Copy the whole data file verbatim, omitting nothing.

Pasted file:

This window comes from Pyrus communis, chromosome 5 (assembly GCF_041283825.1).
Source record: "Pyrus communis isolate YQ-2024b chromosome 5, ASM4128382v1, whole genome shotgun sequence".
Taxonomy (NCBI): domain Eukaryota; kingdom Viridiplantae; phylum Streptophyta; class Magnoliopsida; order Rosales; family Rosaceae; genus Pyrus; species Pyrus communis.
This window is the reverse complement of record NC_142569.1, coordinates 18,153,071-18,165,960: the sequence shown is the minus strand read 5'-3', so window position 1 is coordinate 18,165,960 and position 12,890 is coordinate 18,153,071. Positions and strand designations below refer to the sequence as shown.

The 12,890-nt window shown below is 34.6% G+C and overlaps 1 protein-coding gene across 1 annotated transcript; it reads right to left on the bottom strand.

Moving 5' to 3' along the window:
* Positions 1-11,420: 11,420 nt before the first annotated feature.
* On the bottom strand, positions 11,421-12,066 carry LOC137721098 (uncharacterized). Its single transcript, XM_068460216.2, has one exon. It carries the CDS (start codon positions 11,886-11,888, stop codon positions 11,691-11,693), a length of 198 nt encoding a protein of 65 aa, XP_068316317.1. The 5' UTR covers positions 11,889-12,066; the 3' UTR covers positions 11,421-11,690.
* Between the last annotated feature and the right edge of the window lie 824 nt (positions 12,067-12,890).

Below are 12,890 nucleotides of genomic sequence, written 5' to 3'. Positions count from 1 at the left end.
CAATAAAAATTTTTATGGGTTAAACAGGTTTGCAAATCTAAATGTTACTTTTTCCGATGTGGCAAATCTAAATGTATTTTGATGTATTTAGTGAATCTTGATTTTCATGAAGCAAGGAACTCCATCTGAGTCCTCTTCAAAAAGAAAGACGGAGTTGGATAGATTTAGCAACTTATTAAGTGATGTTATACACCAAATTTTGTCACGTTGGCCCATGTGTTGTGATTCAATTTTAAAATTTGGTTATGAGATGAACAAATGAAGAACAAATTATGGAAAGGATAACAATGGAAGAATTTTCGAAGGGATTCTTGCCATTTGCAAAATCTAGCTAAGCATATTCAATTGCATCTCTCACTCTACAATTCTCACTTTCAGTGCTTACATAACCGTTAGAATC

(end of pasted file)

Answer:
This window comes from Pyrus communis, chromosome 5 (assembly GCF_041283825.1).
Source record: "Pyrus communis isolate YQ-2024b chromosome 5, ASM4128382v1, whole genome shotgun sequence".
Taxonomy (NCBI): domain Eukaryota; kingdom Viridiplantae; phylum Streptophyta; class Magnoliopsida; order Rosales; family Rosaceae; genus Pyrus; species Pyrus communis.
This window is the reverse complement of record NC_142569.1, coordinates 18,153,071-18,165,960: the sequence shown is the minus strand read 5'-3', so window position 1 is coordinate 18,165,960 and position 12,890 is coordinate 18,153,071. Positions and strand designations below refer to the sequence as shown.

The 12,890-nt window shown below is 34.6% G+C and overlaps 1 protein-coding gene across 1 annotated transcript; it reads right to left on the bottom strand.

Moving 5' to 3' along the window:
* Positions 1-11,420: 11,420 nt before the first annotated feature.
* On the bottom strand, positions 11,421-12,066 carry LOC137721098 (uncharacterized). Its single transcript, XM_068460216.2, has one exon. It carries the CDS (start codon positions 11,886-11,888, stop codon positions 11,691-11,693), a length of 198 nt encoding a protein of 65 aa, XP_068316317.1. The 5' UTR covers positions 11,889-12,066; the 3' UTR covers positions 11,421-11,690.
* Between the last annotated feature and the right edge of the window lie 824 nt (positions 12,067-12,890).

Below are 12,890 nucleotides of genomic sequence, written 5' to 3'. Positions count from 1 at the left end.
CAATAAAAATTTTTATGGGTTAAACAGGTTTGCAAATCTAAATGTTACTTTTTCCGATGTGGCAAATCTAAATGTATTTTGATGTATTTAGTGAATCTTGATTTTCATGAAGCAAGGAACTCCATCTGAGTCCTCTTCAAAAAGAAAGACGGAGTTGGATAGATTTAGCAACTTATTAAGTGATGTTATACACCAAATTTTGTCACGTTGGCCCATGTGTTGTGATTCAATTTTAAAATTTGGTTATGAGATGAACAAATGAAGAACAAATTATGGAAAGGATAACAATGGAAGAATTTTCGAAGGGATTCTTGCCATTTGCAAAATCTAGCTAAGCATATTCAATTGCATCTCTCACTCTACAATTCTCACTTTCAGTGCTTACATAACCGTTAGAATC